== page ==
If you enjoy life after sunset, the city does not disappoint. the aptly named Clubland and the fashion district on Queen Street West are the most happening places in town for a rocking nightlife. The Phoenix, Toronto’s largest club The Guvernment and the Docks, literally operating on part of Toronto’s commercial port, are three of the major clubs outside the district.

Culture:
For theatre buffs, Toronto has a great theatre scene for every taste and budget, with more than fifty ballet and dance companies, six opera companies, and two symphony orchestras. The bigger theatres on King Street and Yonge Street present big flamboyant shows, such as Chicago, The Lion King, and Cats. Smaller theatres offer productions that range from original Canadian works, avant-garde, experimental theatre, small budget musicals to British murder mysteries.
If that doesn’t satisfy your cultural agenda, try the Four Seasons Centre for the Performing Arts, home of the Canadian Opera Company and the National Ballet of Canada, and the Roy Thomson Hall where the Toronto Symphony plays.

Every summer, the Canadian Stage Company presents an outdoor Shakespeare production in Toronto’s High Park called ‘Dream in High Park’. The Toronto International Film Festival is one of the most important annual events for the international film industry. The Canadian National Exhibition is the oldest and the fifth largest annual fairs in the world, with an average attendance of 1.3 million.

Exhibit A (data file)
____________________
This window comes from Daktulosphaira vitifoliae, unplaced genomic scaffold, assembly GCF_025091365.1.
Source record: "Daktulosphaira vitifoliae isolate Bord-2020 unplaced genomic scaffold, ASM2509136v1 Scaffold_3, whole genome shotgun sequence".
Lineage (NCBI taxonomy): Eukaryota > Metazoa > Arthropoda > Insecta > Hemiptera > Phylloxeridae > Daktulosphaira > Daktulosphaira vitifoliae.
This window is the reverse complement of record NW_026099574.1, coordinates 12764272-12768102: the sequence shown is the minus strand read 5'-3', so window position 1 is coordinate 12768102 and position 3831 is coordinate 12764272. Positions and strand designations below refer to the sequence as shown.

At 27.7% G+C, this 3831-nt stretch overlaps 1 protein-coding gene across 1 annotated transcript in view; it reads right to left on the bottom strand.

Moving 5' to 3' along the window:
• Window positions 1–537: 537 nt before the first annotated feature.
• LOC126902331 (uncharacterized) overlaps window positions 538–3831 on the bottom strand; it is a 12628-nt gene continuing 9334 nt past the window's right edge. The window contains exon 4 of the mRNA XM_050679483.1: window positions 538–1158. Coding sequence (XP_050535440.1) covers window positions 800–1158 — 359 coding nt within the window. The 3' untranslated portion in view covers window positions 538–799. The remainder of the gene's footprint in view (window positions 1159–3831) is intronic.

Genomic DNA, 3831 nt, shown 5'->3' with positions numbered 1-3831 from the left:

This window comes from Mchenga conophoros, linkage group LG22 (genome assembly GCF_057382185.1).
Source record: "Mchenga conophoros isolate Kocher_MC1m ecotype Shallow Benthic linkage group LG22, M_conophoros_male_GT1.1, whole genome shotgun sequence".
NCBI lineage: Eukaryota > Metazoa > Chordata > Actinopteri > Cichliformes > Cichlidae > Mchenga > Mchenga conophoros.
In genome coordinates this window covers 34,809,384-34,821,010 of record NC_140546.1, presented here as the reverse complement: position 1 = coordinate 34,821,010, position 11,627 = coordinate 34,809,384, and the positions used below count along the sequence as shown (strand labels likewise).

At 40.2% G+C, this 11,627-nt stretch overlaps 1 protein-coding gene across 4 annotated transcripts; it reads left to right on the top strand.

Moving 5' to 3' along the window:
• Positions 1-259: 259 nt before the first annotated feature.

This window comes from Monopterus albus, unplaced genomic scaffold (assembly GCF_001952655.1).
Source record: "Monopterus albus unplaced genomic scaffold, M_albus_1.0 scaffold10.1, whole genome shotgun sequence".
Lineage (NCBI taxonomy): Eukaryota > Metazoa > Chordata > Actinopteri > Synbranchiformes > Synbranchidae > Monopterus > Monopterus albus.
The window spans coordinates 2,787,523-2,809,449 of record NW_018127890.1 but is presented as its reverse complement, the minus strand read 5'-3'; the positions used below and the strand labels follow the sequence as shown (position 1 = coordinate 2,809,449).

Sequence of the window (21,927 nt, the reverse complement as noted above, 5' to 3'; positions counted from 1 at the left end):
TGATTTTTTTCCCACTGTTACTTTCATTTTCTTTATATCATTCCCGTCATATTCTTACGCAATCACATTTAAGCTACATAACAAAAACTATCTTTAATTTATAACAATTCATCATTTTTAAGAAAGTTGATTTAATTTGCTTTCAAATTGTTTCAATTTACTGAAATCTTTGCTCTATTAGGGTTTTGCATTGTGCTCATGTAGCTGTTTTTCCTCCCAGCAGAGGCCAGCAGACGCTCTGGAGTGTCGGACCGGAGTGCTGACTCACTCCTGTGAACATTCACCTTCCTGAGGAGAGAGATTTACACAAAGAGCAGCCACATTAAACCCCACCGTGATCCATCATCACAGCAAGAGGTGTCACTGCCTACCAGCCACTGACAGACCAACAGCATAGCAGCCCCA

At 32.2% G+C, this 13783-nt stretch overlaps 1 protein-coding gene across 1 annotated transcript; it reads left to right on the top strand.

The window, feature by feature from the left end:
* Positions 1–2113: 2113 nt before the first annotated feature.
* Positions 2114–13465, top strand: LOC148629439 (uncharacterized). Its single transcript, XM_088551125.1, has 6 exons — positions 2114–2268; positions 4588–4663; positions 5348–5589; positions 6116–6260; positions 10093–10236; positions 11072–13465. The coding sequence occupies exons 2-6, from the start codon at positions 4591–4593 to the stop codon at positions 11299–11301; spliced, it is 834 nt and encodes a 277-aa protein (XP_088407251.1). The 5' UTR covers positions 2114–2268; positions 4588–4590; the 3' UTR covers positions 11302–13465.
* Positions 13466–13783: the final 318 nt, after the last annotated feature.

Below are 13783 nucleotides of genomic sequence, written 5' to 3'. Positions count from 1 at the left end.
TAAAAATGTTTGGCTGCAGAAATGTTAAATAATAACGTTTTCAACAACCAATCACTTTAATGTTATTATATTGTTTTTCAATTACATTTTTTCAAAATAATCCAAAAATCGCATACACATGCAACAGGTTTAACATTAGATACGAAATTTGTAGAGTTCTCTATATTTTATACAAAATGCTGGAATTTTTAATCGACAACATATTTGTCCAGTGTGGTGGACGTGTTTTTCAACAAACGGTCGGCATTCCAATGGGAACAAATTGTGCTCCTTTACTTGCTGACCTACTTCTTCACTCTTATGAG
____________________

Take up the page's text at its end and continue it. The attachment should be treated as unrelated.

From mid-July to early August, you can witness Toronto’s Caribana festival – one of North America’s largest street festivals. The festival is based on the Trinidad and Tobago Carnival, and the one in Toronto took place in 1967 when the city’s Caribbean community celebrated Canada’s Centennial year. 40 years later, it continues to attract hordes of visitors to the Lake Shore Boulevard annually.

Mid-June sees one of the largest LGBT (Lesbian, Gay, Bisexual, and Transgender) festivals in the world attracting more than one million people from all over the world.

Getting in:
Toronto’s Pearson International Airport is about 45 minutes by car from the heart of the city and is serviced by most major international carriers from around the world.

The city is also connected to most major cities in the region by an extensive network of bus and coach services. If you would rather drive into town yourself, it is relatively easy to find your way if you just ask someone. Being the largest city in the country, almost anyone could point you in the right direction. The main streets in Toronto are laid out in a grid pattern that makes it one of the easiest cities to get around in by car.

However, if you prefer to take the slow and easy route, catch a train. Toronto is situated along a primary VIA Rail corridor and there are express services between Toronto and Montreal.

Getting around:
The city has a safe, well-maintained and extensive network of public transportation. The buses, subway, and streetcars will take you to almost any point in the city, and they are easy to use. Taxis are plentiful and safe, but not cheap, and are prone to get stuck in traffic during rush hours, escalating the cost of the ride. By far the most healthy, and environment friendly way to get around is cycling. The central area has become relatively bike friendly in recent years and the government has installed many new bike only lanes.